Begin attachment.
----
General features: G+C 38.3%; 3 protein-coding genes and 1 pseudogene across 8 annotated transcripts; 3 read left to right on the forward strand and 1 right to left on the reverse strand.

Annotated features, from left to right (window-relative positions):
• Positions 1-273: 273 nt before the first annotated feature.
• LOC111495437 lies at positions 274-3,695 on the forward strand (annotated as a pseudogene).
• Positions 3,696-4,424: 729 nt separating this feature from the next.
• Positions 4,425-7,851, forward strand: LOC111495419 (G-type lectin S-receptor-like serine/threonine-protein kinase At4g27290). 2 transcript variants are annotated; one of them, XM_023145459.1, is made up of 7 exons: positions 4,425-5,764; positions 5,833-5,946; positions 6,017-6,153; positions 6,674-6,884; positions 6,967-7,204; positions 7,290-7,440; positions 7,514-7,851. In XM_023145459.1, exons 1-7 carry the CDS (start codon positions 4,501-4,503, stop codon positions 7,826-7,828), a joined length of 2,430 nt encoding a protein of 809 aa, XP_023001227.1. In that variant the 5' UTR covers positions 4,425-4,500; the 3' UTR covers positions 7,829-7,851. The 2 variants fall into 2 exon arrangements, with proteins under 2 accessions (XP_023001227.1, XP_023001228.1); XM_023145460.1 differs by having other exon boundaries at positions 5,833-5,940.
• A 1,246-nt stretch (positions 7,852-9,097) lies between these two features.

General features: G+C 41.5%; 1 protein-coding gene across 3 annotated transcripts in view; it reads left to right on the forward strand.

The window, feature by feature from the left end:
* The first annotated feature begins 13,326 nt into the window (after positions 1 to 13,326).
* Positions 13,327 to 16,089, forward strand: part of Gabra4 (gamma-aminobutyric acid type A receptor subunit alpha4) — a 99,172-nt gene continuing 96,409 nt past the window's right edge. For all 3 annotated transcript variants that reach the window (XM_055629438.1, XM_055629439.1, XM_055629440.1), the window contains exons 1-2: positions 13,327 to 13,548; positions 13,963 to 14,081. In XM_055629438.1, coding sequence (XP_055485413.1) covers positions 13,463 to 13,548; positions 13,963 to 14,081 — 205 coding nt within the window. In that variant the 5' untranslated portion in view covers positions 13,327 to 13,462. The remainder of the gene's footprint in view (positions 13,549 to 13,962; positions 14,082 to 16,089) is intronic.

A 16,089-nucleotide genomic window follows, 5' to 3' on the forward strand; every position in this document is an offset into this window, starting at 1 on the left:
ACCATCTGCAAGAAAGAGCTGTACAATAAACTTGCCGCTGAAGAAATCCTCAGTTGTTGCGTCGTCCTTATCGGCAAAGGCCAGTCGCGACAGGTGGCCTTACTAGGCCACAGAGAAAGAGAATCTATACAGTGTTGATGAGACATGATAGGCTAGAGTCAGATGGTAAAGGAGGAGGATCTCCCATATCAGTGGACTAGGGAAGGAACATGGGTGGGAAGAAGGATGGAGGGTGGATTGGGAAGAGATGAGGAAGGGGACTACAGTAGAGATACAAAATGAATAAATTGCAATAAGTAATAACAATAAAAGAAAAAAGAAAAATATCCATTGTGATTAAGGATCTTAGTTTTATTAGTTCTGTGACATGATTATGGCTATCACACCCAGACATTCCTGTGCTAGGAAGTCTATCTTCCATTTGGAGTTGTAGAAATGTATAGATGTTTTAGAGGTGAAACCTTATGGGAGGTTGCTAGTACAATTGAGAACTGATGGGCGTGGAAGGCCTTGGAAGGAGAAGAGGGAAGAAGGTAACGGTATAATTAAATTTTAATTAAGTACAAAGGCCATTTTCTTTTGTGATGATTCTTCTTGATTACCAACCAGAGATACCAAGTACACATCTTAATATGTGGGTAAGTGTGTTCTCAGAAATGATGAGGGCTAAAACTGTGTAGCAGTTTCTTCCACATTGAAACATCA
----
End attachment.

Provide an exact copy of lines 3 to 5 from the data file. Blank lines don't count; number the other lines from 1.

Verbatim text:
• Positions 1-273: 273 nt before the first annotated feature.
• LOC111495437 lies at positions 274-3,695 on the forward strand (annotated as a pseudogene).
• Positions 3,696-4,424: 729 nt separating this feature from the next.